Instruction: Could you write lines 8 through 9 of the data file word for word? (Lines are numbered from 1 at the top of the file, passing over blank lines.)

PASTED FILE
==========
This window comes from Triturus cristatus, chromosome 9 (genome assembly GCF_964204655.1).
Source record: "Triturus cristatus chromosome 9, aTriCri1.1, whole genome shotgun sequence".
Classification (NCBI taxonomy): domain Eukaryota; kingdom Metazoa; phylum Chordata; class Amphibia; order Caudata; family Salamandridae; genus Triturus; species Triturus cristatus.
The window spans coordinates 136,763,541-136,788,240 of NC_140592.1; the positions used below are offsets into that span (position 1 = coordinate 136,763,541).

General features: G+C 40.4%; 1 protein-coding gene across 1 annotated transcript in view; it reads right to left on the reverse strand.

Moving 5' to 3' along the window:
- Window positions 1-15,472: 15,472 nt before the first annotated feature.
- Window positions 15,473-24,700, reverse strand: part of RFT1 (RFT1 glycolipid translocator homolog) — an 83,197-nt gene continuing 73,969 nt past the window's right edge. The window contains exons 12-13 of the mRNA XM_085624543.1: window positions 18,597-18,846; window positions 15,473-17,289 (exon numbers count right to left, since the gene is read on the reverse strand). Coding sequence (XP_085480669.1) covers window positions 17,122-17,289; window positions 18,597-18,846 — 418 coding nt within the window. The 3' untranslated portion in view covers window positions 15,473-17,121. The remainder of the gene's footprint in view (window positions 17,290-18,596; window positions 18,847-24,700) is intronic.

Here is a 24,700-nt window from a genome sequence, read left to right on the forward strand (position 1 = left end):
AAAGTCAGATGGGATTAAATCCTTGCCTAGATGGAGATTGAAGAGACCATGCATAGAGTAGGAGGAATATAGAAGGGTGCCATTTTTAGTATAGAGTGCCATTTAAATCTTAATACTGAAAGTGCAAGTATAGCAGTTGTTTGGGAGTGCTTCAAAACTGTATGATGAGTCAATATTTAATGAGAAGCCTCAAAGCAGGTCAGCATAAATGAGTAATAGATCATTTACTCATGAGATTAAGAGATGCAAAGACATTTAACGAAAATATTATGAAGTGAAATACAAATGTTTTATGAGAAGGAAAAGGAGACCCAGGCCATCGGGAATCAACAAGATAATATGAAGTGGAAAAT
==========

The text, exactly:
- Window positions 15,473-24,700, reverse strand: part of RFT1 (RFT1 glycolipid translocator homolog) — an 83,197-nt gene continuing 73,969 nt past the window's right edge. The window contains exons 12-13 of the mRNA XM_085624543.1: window positions 18,597-18,846; window positions 15,473-17,289 (exon numbers count right to left, since the gene is read on the reverse strand). Coding sequence (XP_085480669.1) covers window positions 17,122-17,289; window positions 18,597-18,846 — 418 coding nt within the window. The 3' untranslated portion in view covers window positions 15,473-17,121. The remainder of the gene's footprint in view (window positions 17,290-18,596; window positions 18,847-24,700) is intronic.

Here is a 24,700-nt window from a genome sequence, read left to right on the forward strand (position 1 = left end):